In the corporate world, since most people look for stable, long-term work, it isn't always practical to hire employees for extremely short durations, or there can be shortages of experienced, skilled workers. In these instances, it sometimes makes more sense for a company to find workers via employee lease agreements. These legally binding agreements have benefits both for the employer and employees if properly implemented.
As explained by Entrepreneur, employee lease agreements are contracts by which a primary company "leases out" employees to a business. In this sense, the employees are treated as a resource to be distributed as needed. In these contracts, the primary company is responsible for most aspects of employment such as reporting wages and taxes, while the business to whom employees are leased takes care of paychecks and manages the employees' work.
Sample employee lease agreements from Mobile Glaucoma Service, Inc and.William Keever of Cumberland School of Law show that the contents of an employee lease agreement include all of the services the employee is to provide for the employer. The employee lease agreement also dictates what resources or forms of compensation the employer is to give the employee. Like any other lease, employee lease agreements also spell out the amount of time designated for the employee-employer relationship.
Under employee lease agreements, employers may have a more difficult time terminating or replacing workers who prove unsuitable for the work environment in which they are placed, as the contract obligates the employer to provide work to the employee for the duration of the contract. Employee lease agreements also don't give employers as much leeway in terms of keeping on employees, since the primary company has the right not to renew the employee lease agreement, and since the employees technically are not under the employer's purview.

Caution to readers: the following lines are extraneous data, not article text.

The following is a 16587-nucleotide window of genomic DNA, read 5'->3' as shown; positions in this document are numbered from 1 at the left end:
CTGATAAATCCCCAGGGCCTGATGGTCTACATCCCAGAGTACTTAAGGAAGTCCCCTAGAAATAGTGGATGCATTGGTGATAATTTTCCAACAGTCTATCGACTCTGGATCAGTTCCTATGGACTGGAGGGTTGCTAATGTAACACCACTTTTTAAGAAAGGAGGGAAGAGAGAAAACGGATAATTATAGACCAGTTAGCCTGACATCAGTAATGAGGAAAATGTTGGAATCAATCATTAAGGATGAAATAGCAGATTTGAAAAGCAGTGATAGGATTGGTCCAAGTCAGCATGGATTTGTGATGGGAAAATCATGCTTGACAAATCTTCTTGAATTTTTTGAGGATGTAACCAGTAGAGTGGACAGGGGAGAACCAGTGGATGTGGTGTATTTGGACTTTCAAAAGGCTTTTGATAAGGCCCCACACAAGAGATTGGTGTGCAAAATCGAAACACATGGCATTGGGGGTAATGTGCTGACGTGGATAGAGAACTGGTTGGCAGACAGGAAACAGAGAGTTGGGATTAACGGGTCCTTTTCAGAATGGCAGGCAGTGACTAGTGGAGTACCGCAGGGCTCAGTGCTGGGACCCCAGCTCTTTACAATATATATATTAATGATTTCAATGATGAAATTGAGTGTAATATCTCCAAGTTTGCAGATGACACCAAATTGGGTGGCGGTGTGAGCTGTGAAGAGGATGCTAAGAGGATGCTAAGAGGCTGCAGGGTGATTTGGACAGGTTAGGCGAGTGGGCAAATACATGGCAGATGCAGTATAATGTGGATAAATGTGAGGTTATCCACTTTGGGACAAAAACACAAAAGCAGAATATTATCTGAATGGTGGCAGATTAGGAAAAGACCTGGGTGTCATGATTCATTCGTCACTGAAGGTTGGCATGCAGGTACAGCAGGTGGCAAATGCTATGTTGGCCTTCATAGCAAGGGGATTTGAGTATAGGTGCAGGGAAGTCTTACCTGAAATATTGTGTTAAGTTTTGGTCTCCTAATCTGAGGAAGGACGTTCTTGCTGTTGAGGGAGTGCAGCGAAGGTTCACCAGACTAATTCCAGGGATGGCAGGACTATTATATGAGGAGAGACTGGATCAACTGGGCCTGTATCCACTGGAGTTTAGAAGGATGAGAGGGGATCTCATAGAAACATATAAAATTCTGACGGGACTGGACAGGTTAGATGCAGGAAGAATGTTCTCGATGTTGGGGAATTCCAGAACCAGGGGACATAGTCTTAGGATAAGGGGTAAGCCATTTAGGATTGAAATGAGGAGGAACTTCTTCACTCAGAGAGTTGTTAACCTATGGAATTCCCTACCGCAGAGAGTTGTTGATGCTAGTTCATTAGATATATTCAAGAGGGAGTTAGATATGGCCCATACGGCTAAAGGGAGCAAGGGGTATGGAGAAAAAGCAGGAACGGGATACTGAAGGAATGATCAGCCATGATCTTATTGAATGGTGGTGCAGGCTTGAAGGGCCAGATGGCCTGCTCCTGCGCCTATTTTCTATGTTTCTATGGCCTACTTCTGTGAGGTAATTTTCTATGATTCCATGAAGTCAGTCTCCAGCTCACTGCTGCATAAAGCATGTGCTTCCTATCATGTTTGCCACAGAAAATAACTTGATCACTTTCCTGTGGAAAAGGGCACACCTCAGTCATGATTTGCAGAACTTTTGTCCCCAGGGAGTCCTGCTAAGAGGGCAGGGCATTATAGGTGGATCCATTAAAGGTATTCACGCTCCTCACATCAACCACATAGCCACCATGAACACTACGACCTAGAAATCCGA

Employee lease agreements permit employers to cover temporary shortages in the workforce while knowing that the employees will find additional work via the primary company even after the employee lease agreement expires. Entrepreneur also points out that working with a primary company may result in lower costs for items such as worker's compensation. Lastly, since the primary company takes care of most administrative duties regarding the employees, the employer has more free time to devote to other business tasks such as production planning or marketing.
Most states require that leasing companies be licensed. Additionally, even though the employer is free from most administrative tasks related to the employees, the employer still is obligated to look out for the well-being of the employees. Employers thus need to do a thorough examination of the leasing companies they use in order to make sure that the leasing company has the experience and proper attitude to treat employees fairly under the agreement.
Wanda Thibodeaux is a freelance writer and editor based in Eagan, Minn. She has been published in both print and Web publications and has written on everything from fly fishing to parenting. She currently works through her business website, Takingdictation.com, which functions globally and welcomes new clients.